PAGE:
JERUSALEM – Some have been taking issue with largely unnoticed comments made last year by Sen. Barack Obama declaring the U.S. is “no longer a Christian nation” but is also a nation of others, including Muslims and nonbelievers.
The comments have been recently recirculating on Internet blogs.
“Whatever we once were, we’re no longer a Christian nation. At least not just. We are also a Jewish nation, a Muslim nation, and a Buddhist nation, and a Hindu nation, and a nation of nonbelievers,” Obama said during a June 2007 speech available on YouTube.
At the speech, Obama also seemingly blasted the “Christian Right” for hijacking religion and using it to divide the nation:
“Somehow, somewhere along the way, faith stopped being used to bring us together and started being used to drive us apart. It got hijacked. Part of it’s because of the so-called leaders of the Christian Right, who’ve been all too eager to exploit what divides us,” he said.
“I think that the right might worry a bit more about the dangers of sectarianism. Whatever we once were, we’re no longer just a Christian nation; we are also a Jewish nation, a Muslim nation, a Buddhist nation, a Hindu nation, and a nation of nonbelievers,” Obama wrote in an e-mail to CBN News senior national correspondent David Brody.
“We should acknowledge this and realize that when we’re formulating policies from the state house to the Senate floor to the White House, we’ve got to work to translate our reasoning into values that are accessible to every one of our citizens, not just members of our own faith community,” wrote Obama.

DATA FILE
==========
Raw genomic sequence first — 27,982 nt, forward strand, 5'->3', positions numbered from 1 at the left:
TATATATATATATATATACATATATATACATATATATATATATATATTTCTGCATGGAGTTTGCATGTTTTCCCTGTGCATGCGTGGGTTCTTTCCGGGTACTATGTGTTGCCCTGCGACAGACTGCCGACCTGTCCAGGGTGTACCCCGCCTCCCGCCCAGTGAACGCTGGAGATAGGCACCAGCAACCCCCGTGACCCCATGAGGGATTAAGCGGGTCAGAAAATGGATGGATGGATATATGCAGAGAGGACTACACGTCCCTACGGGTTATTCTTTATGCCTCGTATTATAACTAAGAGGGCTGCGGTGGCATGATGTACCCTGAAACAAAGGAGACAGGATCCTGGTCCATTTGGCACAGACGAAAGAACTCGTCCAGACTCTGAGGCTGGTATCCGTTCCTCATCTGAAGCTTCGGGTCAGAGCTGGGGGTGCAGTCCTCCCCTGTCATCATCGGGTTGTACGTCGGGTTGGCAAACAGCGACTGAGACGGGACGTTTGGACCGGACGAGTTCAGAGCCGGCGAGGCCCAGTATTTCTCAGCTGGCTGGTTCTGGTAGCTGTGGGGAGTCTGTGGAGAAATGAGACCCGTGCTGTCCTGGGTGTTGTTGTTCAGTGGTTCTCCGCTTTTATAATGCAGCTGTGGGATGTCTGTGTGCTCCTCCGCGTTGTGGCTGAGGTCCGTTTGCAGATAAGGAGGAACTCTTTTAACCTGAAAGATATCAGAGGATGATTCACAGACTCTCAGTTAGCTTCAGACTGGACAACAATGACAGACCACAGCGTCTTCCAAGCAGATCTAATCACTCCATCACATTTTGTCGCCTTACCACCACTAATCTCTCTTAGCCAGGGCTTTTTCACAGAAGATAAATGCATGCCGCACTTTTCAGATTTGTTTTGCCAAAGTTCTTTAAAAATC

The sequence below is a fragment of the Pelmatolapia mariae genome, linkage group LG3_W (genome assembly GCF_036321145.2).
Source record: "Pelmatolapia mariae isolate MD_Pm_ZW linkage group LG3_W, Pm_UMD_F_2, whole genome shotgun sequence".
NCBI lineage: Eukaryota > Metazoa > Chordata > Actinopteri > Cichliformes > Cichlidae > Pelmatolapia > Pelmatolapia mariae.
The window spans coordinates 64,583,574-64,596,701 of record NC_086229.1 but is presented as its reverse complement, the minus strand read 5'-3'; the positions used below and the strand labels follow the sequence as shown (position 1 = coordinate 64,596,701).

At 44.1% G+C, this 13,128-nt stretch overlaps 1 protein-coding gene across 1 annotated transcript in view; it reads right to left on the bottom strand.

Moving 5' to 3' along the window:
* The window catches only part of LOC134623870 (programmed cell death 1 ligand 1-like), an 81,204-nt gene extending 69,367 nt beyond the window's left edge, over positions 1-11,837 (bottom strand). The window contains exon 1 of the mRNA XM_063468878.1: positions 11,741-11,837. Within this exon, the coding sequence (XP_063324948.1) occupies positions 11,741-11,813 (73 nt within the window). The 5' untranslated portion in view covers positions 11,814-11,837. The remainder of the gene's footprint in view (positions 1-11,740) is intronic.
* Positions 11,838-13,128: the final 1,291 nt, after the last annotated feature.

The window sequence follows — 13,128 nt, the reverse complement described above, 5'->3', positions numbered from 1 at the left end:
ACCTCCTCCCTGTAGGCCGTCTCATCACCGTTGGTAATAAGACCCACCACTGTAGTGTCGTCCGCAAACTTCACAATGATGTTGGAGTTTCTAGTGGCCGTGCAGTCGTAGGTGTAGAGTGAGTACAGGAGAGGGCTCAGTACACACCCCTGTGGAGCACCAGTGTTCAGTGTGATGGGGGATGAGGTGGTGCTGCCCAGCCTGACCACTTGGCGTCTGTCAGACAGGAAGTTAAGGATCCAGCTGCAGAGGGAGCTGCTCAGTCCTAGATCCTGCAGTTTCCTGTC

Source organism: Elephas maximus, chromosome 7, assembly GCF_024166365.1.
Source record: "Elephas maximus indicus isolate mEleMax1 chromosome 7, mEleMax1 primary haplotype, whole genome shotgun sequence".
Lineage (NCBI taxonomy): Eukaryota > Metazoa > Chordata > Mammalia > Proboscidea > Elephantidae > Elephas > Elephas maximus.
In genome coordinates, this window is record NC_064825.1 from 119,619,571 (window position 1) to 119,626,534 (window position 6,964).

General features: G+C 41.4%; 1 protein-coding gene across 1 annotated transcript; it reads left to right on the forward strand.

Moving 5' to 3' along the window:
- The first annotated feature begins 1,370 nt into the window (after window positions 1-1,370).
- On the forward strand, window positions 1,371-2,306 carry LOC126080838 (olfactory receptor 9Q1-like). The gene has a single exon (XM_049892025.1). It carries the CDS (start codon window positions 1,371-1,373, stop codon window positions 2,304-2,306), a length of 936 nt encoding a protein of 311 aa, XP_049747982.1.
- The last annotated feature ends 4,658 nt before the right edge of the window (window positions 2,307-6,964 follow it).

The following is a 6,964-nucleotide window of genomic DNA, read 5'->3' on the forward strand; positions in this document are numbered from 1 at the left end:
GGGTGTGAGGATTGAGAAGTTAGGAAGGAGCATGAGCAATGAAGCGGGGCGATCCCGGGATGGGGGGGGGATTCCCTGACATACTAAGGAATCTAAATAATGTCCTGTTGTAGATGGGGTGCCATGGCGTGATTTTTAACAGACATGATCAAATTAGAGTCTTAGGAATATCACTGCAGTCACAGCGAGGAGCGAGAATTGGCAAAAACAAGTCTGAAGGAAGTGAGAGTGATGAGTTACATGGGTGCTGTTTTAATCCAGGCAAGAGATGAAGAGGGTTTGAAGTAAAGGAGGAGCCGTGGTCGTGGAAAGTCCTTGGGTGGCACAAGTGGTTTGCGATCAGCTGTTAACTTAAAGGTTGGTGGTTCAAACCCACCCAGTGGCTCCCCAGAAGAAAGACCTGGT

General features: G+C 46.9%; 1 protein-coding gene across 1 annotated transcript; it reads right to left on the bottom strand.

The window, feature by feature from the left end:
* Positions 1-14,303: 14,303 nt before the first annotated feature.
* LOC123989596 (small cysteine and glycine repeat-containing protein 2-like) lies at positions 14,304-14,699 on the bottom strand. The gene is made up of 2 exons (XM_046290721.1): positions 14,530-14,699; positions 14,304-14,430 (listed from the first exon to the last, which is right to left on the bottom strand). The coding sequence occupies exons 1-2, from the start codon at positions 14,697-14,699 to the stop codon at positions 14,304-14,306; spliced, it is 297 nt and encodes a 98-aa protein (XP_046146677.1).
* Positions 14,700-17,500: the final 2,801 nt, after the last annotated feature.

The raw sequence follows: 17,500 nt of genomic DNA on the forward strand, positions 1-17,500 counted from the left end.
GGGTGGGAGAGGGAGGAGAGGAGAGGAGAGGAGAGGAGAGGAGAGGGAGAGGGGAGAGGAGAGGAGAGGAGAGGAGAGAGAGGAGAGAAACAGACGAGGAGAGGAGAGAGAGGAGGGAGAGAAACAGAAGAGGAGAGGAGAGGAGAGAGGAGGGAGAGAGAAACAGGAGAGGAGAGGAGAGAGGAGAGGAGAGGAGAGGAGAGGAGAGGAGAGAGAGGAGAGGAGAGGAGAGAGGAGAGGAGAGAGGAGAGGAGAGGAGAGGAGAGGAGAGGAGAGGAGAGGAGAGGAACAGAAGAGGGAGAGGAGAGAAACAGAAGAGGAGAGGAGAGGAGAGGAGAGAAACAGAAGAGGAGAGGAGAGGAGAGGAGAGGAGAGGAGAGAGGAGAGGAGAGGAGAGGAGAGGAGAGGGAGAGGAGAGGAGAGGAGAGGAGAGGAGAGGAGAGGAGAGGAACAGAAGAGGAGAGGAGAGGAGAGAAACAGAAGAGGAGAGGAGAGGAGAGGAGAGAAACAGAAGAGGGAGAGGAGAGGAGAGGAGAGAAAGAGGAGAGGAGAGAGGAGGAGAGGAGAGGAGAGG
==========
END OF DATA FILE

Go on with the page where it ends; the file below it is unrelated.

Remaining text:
Obama did clarify his statement about the “Christian Right.”
“My intention was to contrast the heated partisan rhetoric of a distinct minority of Christian leaders with the vast majority of Evangelical Christians – conservatives included – who believe that hate has no place in our politics.
“When you have pastors and television pundits who appear to explicitly coordinate with one political party; when you’re implying that your fellow Americans are traitors, terrorist sympathizers or akin to the devil himself; then I think you’re attempting to hijack the faith of those who follow you for your own personal or political ends,” wrote Obama.
The Illinois senator’s speech declaring the U.S. “no longer Christian” was met with little fanfare. But it has been getting some recent play.
A television commercial that aired in South Dakota by a group calling itself the Coalition Against Anti-Christian Rhetoric juxtaposes the audio of Obama’s “no longer Christian” statement over images of the presidential candidate dressed in Somali garb and a picture of Obama with his hands rested below his waist while other politicians place their hands over their hearts during the Pledge of Allegiance.
“It’s time for people to take a stand against Barack Hussein Obama,” declares the voiceover on the commercial.
“This won’t play well in the Bible Belt,” commented the blog in a recent posting.
Obama’s campaign has long utilized faith as a central theme. The candidate’s Christianity and his former membership in the controversial Trinity United Church of Christ have been much scrutinized.
His comment about the “Christian Right” echoed similar statements made by Merrill A. McPeak, Obama’s military adviser and national campaign co-chairman.
As WND reported, in a 2003 interview with The Oregonian newspaper, McPeak seemed to compare evangelical Christians to the terror groups Hamas and Hezbollah.
The Oregonian interviewer asked McPeak whether “there’s an element within Hamas, Hezbollah, that doesn’t want Israel to exist at all and always will be there?”
McPeak responded by comparing the two terror groups to “radical” Oregonians.
“There’s an element in Oregon, you know, that’s always going to be radical in some pernicious way, and likely to clothe it in religious garments, so it makes it harder to attack. So there’s craziness all over the place.”
Oregon has a large evangelical Christian community.